“Advances in technology have enabled the creation of a collaboration site where data is both live and accurate,” explains Jason Kornaker, business leader—project-based business building information modeling (BIM) and technology. “This allows us to bring together key stakeholders—owners, architects, and integrators—and allow everyone to be on the same page, thereby reducing the number of errors, oversights, and omissions that have historically caused so many problems.”

Sharing a platform not only eliminates the potential for common mistakes, but it also effectively bridges the communication gap that has previously existed between architects and specifiers.

“A picture really is worth 1000 words,” says Lawliss, “especially when we are talking about the very technical terms used in hardware spec writing. Architects and designers are obviously very visual people. If you can show them a picture and allow them to see a lever design, for instance, and interact with it within this platform, instead of just product numbers that do not mean anything to people outside the hardware industry, they get it. It saves time and streamlines the entire process.”

Embrace technology
Although there is no doubt technology is rapidly transforming the construction industry, Lawliss is quick to point out this type of technology will by no means replace specification writers.

“Technology is a tool to enhance the job, not replace it,” he explains. “It is just taking away some of the grunt work. If 20 to 30 percent of their time is currently spent tracking down doors, manually retyping data, and cross-referencing door schedules with hardware catalogues, adoption of this technology would enable them to use that time for other tasks like quality control or keeping up with the onslaught of new products and code changes that are so vital to their work.”

This is only the beginning of the technological revolution that will fundamentally change the construction industry. “We already do so many things with our phones,” says Fouché. “Imagine walking up to a door and have your phone know where you are in the building and using it to access a cloud-based survey. You take a picture, upload it, and it is part of the survey. Later, an architect does a punch list. He stands in front of a door with his phone and it tells him what is supposed to be on that door. He can make notes that are immediately uploaded to the cloud and become part of the database. Finally, an installer can ask where he is supposed to install closers and the system can tell him which doors get them.”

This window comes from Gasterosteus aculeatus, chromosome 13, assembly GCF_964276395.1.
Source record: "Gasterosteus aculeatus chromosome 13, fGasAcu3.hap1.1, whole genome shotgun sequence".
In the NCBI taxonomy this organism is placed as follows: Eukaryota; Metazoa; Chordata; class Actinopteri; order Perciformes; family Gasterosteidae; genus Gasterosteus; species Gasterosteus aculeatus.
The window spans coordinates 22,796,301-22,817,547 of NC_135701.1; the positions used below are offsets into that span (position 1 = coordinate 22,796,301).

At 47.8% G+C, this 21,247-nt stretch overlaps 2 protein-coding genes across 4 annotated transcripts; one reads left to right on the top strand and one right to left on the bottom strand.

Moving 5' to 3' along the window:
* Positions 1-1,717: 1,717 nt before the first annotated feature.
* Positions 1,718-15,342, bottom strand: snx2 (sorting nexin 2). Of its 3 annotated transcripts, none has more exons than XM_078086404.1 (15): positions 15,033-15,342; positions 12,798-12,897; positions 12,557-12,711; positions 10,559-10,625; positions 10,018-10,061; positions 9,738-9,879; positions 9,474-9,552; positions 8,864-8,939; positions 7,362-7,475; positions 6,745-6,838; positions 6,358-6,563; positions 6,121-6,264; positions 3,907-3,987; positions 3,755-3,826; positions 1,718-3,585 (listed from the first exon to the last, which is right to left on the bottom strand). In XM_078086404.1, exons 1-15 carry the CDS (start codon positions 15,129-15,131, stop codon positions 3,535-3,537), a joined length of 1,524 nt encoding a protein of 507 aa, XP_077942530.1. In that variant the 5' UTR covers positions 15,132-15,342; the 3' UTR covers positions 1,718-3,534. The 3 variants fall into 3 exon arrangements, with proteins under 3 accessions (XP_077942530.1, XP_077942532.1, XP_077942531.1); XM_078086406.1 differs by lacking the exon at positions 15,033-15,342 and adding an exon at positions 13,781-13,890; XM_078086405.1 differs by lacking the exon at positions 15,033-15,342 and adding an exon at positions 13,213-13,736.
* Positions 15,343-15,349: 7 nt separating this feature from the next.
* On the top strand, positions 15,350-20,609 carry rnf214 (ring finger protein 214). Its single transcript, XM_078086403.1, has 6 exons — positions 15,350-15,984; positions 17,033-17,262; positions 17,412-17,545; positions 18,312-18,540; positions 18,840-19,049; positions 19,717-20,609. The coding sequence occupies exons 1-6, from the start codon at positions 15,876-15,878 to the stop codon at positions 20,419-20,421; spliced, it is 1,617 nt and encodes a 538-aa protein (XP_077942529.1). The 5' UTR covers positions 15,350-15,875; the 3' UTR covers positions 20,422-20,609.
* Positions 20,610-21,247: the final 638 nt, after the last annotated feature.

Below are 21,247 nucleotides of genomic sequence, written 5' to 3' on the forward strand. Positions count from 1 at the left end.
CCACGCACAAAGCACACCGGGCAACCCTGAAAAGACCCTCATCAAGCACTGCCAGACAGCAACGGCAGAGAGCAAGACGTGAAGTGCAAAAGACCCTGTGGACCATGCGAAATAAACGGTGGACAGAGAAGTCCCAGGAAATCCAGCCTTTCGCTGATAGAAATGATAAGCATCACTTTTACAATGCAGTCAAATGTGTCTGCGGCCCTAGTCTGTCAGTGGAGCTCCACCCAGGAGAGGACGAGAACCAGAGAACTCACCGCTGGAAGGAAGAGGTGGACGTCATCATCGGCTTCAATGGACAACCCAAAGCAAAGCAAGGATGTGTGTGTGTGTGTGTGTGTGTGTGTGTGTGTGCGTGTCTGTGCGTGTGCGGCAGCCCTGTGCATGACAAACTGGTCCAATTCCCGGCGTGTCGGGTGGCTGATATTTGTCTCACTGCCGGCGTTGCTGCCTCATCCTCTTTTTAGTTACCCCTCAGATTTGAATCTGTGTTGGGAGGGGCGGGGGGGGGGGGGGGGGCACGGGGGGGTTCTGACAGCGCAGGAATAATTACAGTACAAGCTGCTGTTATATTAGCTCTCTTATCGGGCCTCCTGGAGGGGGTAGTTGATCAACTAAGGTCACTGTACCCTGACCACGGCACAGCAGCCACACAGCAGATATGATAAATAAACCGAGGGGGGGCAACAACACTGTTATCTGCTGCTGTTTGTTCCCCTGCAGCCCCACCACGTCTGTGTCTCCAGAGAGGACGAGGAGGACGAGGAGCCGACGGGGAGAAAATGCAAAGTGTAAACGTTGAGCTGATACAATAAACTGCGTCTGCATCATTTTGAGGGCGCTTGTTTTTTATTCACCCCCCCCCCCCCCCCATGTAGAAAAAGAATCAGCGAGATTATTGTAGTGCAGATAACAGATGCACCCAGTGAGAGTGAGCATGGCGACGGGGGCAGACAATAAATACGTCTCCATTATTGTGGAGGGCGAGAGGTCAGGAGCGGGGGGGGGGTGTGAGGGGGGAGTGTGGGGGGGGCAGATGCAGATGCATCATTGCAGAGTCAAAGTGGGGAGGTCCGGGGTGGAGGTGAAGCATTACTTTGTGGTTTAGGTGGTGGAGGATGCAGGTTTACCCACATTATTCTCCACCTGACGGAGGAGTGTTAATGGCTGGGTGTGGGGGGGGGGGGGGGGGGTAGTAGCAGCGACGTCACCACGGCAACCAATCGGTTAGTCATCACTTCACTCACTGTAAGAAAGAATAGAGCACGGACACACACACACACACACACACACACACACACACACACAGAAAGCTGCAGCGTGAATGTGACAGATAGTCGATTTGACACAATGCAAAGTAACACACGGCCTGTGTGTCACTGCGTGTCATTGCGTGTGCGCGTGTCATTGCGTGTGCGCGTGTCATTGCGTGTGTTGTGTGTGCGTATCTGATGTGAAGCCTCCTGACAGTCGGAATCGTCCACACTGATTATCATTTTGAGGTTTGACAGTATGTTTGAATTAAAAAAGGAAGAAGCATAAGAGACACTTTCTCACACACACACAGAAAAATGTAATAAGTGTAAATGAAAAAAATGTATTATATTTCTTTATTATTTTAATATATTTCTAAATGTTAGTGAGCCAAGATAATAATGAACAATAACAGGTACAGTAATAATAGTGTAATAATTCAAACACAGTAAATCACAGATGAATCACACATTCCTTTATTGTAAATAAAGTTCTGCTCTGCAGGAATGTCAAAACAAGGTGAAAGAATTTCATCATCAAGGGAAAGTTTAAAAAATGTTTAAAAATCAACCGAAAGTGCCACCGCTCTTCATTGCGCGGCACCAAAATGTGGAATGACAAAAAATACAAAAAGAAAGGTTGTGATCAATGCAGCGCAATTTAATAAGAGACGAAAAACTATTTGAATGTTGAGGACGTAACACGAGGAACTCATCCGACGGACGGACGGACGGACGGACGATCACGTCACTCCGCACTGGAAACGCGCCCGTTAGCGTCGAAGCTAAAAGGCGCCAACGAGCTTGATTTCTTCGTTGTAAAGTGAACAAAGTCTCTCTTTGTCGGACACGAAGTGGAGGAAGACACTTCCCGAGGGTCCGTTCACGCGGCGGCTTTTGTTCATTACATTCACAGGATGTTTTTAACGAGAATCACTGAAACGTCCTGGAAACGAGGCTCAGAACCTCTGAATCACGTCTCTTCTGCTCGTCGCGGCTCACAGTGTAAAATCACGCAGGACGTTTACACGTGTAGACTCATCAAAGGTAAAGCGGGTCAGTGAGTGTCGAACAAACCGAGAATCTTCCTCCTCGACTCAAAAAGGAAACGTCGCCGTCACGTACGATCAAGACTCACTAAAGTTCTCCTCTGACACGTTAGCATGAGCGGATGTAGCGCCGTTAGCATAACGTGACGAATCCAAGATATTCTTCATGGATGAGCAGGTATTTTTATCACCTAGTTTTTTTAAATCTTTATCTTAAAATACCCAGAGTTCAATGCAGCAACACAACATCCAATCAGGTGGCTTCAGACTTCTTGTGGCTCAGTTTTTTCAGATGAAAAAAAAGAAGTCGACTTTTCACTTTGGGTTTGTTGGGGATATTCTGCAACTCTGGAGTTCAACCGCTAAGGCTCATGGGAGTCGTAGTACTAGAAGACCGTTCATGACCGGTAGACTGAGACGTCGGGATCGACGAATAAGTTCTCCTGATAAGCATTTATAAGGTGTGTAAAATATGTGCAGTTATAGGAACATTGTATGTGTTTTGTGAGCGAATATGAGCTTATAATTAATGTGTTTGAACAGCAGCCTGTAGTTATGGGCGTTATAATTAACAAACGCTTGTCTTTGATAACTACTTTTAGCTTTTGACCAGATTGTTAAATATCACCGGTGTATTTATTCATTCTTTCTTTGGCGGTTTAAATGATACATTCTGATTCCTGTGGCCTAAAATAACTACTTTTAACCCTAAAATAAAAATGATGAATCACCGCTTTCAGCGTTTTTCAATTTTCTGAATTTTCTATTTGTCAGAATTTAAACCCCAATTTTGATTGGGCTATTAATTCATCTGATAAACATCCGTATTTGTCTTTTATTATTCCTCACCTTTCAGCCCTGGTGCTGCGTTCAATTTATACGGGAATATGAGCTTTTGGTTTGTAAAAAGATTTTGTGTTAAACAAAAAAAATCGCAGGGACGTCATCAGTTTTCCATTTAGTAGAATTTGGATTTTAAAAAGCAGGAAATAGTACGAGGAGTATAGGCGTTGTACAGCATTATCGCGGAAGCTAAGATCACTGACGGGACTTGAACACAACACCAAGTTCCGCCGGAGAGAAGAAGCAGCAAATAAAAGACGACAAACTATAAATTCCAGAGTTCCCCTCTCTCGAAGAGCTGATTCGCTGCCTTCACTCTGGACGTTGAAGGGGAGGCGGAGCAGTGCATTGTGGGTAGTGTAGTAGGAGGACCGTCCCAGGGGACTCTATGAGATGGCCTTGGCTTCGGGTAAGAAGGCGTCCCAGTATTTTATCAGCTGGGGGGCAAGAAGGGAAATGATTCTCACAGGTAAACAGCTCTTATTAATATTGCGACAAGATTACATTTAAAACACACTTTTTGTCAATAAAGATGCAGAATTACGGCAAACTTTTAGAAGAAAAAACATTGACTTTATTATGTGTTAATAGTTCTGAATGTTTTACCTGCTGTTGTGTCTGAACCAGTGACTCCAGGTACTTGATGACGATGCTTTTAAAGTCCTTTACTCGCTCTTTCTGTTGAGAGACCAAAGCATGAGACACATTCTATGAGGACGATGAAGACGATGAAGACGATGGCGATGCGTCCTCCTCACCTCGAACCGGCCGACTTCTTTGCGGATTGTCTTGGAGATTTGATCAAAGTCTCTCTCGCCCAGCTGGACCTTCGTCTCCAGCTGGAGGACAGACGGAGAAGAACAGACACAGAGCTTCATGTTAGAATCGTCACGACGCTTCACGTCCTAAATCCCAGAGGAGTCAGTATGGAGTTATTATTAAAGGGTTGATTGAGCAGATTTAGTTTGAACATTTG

It is easy to see how even the most mundane aspects of construction can be transformed and simplified by streamlining processes and facilitating collaboration. A single platform allows everyone involved in the project, from designers to integrators, to interface with the same system in real time. The amount of time and money that, ultimately, can be saved through the elimination of errors, delays, and oversights is simply staggering.

As programs like BIM have already illustrated, technology is having a dramatic impact on the industry, and the adoption rate can be swift, leaving those who fail to adapt to the new model at a distinct disadvantage.

“It is vital this industry embraces technology,” says Lawliss. “Our expertise and knowledge is needed, but if we do not make these changes ourselves and quickly, the larger construction industry will make the changes for us.”

Allegion has rewritten the way specs are written. Discover how a cloud-based collaboration platform can streamline and simplify your next project. Visit https://discover-overtur.allegion.com/.

Aaron McCullough is the vice-president of specifications and fulfillment for Allegion. He brings more than 15 years of lean and process improvement experience in both manufacturing and service industries, preceded by service in the United States Army as an air defense artillery officer. At Allegion, he leads the specification writing team supporting architectures across the country.

All information listed in this section was submitted by Allegion.